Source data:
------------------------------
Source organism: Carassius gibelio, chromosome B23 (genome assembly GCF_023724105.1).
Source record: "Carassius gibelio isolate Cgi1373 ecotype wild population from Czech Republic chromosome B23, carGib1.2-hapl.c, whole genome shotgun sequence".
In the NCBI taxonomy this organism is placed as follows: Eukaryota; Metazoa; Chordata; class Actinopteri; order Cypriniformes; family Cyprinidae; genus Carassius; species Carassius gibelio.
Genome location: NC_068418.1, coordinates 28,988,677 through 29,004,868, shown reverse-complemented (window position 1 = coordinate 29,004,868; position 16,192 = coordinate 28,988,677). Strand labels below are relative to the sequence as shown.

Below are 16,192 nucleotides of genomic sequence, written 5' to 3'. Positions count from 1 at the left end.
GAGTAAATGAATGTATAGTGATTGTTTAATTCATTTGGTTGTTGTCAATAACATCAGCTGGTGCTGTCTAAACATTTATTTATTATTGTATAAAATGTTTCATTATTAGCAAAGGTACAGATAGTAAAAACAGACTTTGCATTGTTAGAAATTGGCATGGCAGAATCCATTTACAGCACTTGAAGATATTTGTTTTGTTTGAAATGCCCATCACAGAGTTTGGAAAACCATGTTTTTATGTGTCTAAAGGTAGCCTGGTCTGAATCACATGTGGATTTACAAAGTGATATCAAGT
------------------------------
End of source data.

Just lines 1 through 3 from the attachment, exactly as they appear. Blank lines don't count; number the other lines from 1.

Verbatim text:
Source organism: Carassius gibelio, chromosome B23 (genome assembly GCF_023724105.1).
Source record: "Carassius gibelio isolate Cgi1373 ecotype wild population from Czech Republic chromosome B23, carGib1.2-hapl.c, whole genome shotgun sequence".
In the NCBI taxonomy this organism is placed as follows: Eukaryota; Metazoa; Chordata; class Actinopteri; order Cypriniformes; family Cyprinidae; genus Carassius; species Carassius gibelio.